Brown-headed Honeyeaters bathing in rain droplets

Subject: Brown-headed Honeyeaters bathing in rain droplets
From: Penny Brockman <>
Date: Tue, 16 May 2006 10:19:28 +1000
Michael Todd wrote:

Hi all,

On Sunday morning I spent a few hours wandering around a part of the
Awaba Forest (central coast NSW, west of Lake Macquarie) that I
haven’t spent much time in before. Didn’t see many species although a
small party of Southern Emuwrens was nice- I hadn’t seen SEW around
Awaba so far this year. Also a new wrecked car (a regular event
unfortunately). Mind you, wrecked cars (set alight), are the most
common cause of “patchy burning” at Awaba which brings about a variety
of understorey densities.

Of interest was a group of Brown-headed Honeyeaters that was kicking
up quite a fuss in the canopy of eucalypts. There had been short
shower earlier in the morning and there was a light layer of water
still on the leaves. At first I thought they were gleaning lerp or
insects off the leaves and were doing it in an overly vigorous
fashion. After watching them for a while I came to the conclusion that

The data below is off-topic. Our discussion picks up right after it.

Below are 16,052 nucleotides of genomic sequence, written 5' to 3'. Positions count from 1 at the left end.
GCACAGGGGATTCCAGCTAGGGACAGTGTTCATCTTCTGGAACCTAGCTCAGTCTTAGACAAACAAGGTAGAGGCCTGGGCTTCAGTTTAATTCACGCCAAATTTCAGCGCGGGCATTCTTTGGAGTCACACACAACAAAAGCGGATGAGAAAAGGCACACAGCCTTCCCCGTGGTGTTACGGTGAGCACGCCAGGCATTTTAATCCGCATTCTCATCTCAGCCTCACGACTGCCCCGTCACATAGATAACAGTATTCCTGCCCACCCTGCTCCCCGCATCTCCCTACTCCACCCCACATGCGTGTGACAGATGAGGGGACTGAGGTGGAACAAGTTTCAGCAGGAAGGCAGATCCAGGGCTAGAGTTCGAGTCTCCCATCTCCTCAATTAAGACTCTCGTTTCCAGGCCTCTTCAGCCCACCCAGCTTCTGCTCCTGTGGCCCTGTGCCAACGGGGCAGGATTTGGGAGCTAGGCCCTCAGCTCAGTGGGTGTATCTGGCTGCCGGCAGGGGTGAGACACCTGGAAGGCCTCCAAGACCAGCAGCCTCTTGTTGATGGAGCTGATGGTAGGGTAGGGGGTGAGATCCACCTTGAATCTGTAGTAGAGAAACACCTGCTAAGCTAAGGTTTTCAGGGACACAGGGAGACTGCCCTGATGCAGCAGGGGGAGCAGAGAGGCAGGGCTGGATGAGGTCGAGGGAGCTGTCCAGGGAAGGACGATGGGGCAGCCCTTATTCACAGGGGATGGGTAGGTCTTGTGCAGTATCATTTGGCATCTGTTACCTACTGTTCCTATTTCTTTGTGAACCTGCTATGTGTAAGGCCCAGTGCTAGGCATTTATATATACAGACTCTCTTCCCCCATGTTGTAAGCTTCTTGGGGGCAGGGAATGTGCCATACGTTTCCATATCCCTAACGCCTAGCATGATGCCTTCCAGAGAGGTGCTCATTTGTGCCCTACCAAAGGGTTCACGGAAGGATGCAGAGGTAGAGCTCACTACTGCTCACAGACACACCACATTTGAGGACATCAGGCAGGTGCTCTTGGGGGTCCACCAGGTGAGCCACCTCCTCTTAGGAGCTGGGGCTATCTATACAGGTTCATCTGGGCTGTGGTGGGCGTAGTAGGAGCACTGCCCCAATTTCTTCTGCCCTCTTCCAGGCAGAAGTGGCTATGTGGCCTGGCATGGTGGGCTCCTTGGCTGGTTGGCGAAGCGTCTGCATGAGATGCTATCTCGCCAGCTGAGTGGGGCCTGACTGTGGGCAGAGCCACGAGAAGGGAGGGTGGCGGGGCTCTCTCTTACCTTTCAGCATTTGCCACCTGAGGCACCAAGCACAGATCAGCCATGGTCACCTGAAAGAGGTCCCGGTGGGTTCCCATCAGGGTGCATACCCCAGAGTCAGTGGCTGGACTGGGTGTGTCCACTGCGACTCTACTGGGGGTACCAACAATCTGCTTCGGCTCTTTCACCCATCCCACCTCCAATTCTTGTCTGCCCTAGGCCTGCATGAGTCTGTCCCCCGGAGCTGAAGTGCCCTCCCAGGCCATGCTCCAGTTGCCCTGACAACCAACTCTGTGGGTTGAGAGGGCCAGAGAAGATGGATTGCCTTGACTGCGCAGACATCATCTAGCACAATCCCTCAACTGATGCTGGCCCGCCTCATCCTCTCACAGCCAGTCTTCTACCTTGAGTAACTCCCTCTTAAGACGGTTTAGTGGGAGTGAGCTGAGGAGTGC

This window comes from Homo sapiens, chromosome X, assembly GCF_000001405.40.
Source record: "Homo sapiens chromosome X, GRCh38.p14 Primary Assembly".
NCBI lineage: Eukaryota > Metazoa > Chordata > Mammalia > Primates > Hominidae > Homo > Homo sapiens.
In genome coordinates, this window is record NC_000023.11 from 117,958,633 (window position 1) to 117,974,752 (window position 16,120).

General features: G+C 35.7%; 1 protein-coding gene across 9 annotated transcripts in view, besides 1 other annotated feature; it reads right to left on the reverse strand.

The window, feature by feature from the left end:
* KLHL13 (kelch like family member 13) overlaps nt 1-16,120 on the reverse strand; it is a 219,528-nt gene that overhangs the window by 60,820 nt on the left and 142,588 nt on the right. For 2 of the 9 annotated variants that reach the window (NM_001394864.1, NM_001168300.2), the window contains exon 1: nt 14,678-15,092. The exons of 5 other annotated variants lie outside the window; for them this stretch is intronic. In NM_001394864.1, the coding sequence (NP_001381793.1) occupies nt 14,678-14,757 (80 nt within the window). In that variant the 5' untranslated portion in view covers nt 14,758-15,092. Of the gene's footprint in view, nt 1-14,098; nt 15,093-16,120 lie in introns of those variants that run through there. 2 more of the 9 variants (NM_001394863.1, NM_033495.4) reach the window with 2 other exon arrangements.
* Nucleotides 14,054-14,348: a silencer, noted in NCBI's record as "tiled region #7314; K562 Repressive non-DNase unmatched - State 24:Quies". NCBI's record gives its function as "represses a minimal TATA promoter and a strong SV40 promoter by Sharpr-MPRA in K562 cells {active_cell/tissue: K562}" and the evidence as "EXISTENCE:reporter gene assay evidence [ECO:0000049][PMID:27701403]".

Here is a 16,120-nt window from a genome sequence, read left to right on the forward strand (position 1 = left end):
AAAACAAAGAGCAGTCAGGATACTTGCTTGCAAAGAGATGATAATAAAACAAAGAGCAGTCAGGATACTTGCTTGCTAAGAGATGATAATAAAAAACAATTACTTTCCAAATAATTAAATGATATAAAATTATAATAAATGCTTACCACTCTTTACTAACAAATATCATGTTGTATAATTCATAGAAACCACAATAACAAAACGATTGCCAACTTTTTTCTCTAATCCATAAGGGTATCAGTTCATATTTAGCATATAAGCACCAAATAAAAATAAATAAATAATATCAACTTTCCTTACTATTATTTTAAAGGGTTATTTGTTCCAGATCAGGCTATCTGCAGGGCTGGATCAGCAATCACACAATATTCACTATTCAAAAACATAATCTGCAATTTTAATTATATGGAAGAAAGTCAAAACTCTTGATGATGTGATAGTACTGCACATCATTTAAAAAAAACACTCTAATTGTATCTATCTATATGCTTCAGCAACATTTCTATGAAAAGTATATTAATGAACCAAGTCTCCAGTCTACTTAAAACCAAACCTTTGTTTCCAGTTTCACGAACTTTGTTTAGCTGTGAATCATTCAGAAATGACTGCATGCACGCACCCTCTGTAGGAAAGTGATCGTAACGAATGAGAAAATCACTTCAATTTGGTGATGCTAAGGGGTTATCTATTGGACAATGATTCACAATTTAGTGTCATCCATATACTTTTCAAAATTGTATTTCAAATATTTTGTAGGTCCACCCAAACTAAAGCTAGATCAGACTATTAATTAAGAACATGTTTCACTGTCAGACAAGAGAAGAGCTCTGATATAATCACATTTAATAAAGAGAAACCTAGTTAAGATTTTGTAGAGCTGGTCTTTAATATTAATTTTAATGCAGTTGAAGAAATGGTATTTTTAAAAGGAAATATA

they were vigorously shaking and flapping their wings in amongst the
leaves having a kind of bath. There must have been about 30 birds.

Dear Mike and all
I regularly see birds taking baths in the tops of the eucalypts at the
back of my garden mornings after heavy dew or light rain. Most commonly
these are Red Wattlebirds, OB Figbirds, Yellow-faced Honeyeaters and
Galahs. The Figbirds after a long dry period, get extremely enthusiastic
and completely soak themselves, and both they and RWBs throw themselves
into the topmost canopy flapping around like kids enjoying the surf at
the beach.

I also remember early morning watching Brown and Striated Thornbills
doing this after heavy dew in the Capertee Valley.

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